Publisher’s production and manufacturing departments spend a lot of energy trying to ensure that the current reprint of a book looks exactly like all the previous printings.  We will special order paper for instance, paying extra to keep things the same as they were the last time the book was printed.  Covers are often rejected because the color doesn’t match the previous printing, and the attempt is often made to force printer to reprint at no cost to the publisher.  People spend time checking that the margins are the same on this printing as they were on the last.

This consistency fad has just about run its course.  We came by it with years of effort.  When books were hand written by scribes each one was different, even the text could be different if one monk made a copying error.  Gutenberg overcame that problem, and suddenly readers could rely on the text to be consistent from one copy to another.  This was obviously a good thing, and became fetishized over the centuries.  If everything looks exactly the same from printing to printing, it’s a reasonable assumption that no textual changes have been made, and thus by the end of the 20th century the superficial appearance had become a sort of synechdoche for the overall accuracy of the book.

This structure is now falling apart.  In the second half of the 20th century books were printed by offset lithography.  Now a book may be printed by offset for the first few printings, then move to digital for a couple of reprints, and them move into a print-on-demand mode.  The digital reprint will have looked different from the original offset version: perhaps not radically different, especially if the covers were still printed by offset.  But, if the digital file used for printing results from a scan of the offset printing of the book, it will probably look markedly different especially if it contains halftones.  When it gets into the POD arena, its trim size may change, the text paper will almost certainly change, and the cover, printed digitally, will look a bit different, having probably been originated from a scan of the offset printed cover.  Having original files available will always minimize the difference, but there will be differences.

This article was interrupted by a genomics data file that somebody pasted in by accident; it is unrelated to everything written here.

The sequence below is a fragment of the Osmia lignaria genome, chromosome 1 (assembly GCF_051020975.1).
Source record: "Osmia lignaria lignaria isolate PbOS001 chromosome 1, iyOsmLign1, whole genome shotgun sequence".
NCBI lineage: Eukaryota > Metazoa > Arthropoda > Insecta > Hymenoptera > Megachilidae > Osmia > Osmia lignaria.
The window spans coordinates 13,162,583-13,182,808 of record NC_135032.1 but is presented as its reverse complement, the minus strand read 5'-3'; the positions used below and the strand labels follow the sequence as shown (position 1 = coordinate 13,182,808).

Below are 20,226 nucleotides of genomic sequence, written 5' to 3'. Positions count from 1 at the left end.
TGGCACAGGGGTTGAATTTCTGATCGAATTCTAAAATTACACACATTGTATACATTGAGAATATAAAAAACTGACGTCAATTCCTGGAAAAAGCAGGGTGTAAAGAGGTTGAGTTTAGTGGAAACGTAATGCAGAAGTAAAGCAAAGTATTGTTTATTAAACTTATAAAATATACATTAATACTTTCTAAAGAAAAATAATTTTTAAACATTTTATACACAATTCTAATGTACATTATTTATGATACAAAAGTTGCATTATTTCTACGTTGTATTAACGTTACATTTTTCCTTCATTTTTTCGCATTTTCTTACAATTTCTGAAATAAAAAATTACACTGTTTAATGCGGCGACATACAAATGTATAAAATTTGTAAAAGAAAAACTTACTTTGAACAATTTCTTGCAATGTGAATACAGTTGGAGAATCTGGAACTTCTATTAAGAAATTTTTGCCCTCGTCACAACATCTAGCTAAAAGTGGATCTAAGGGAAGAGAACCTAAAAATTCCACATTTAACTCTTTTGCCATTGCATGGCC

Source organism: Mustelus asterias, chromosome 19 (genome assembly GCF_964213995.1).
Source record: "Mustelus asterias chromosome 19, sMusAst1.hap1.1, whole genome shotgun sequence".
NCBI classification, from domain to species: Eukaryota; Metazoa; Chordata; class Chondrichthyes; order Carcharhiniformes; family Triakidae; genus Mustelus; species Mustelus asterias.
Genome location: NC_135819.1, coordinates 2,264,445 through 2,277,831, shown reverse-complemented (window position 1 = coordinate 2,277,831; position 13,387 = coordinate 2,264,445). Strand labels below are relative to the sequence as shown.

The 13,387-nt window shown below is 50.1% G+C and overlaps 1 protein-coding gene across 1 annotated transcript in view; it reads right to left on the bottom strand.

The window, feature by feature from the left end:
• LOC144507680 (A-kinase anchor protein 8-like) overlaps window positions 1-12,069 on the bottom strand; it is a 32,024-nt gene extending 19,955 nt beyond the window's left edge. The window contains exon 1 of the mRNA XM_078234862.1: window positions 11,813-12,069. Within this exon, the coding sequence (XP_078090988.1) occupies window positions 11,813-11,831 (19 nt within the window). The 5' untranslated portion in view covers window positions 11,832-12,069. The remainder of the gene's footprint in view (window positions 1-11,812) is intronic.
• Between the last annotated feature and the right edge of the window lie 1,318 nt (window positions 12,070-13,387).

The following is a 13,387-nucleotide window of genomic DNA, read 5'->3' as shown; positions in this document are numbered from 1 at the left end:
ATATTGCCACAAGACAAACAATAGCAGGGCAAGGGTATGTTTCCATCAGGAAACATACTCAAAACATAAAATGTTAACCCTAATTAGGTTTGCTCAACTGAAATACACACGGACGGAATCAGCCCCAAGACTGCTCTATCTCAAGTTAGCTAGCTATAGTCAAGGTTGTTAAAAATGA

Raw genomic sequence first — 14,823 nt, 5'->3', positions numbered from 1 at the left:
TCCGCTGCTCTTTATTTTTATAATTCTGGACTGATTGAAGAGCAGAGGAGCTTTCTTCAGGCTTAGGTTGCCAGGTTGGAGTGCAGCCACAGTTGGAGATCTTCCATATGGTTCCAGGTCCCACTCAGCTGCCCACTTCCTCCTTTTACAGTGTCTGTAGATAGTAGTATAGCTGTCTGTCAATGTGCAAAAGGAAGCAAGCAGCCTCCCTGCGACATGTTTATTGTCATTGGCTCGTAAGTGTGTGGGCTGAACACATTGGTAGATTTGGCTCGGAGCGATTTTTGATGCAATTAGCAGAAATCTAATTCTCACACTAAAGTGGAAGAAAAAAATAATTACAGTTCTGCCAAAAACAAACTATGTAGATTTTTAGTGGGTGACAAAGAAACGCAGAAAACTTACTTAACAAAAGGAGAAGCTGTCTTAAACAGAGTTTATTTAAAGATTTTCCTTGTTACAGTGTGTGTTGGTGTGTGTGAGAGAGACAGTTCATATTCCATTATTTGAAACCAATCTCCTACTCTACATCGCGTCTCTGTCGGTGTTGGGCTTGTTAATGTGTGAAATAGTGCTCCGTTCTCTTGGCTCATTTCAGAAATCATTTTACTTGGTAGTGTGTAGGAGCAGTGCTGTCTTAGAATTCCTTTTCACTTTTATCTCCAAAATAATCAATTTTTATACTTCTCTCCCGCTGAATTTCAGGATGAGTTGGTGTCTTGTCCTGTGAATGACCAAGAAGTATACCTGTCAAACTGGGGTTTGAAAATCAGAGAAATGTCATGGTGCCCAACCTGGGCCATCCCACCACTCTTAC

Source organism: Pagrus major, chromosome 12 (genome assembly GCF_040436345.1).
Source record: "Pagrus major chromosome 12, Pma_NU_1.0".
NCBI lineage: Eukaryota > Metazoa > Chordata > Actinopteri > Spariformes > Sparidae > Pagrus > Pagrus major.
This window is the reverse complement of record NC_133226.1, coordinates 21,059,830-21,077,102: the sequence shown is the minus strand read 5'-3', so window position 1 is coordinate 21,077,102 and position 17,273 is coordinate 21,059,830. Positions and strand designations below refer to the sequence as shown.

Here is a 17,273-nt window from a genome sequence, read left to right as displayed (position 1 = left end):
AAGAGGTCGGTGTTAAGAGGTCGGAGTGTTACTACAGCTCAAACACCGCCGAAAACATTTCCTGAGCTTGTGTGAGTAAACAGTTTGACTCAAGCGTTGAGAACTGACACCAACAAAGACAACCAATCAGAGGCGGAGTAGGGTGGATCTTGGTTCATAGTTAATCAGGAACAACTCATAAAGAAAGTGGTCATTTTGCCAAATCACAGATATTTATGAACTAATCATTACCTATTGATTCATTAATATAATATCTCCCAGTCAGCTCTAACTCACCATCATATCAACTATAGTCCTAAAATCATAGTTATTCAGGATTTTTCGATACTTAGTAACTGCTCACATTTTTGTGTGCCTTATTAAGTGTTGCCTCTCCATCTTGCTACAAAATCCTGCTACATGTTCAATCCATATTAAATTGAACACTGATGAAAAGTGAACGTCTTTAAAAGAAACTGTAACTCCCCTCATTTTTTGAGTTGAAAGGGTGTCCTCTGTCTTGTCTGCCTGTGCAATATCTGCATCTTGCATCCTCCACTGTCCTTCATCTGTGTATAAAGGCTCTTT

The variation ramifies yet more.  Amazon may print their own copies at their own digital print shop: because of the standardization required in any POD digital operation, these books will look different from the books printed in the publisher’s own POD program.  Baker & Taylor would like to print their own POD version.  Barnes & Noble does too.  The same book printed by the publishers own POD supplier will look different if it is printed in England or in America.  But this doesn’t take us to the end of the variety.

Espresso book machines will print you a copy of a book on the floor of a bookshop or library.  Espresso books look different from all the other digital & POD books.  Most impactful in this regard is the cover which is printed on a highly calendared board but cannot be laminated.  But a book printed on the Espresso machine in Cambridge, Mass will look different from a book printed on an Espresso machine in Manhattan, not to mention one located in London, either Ontario or England.  Once they start making custom books on the Espresso machine all publisher control over format has been lost; controlling content will be hard enough.

Now in some circumstances any of these books could be returned to the publisher and end up mixed together in an inventory which makes caring about consistency of appearance in the early stages of a book’s life just a joke.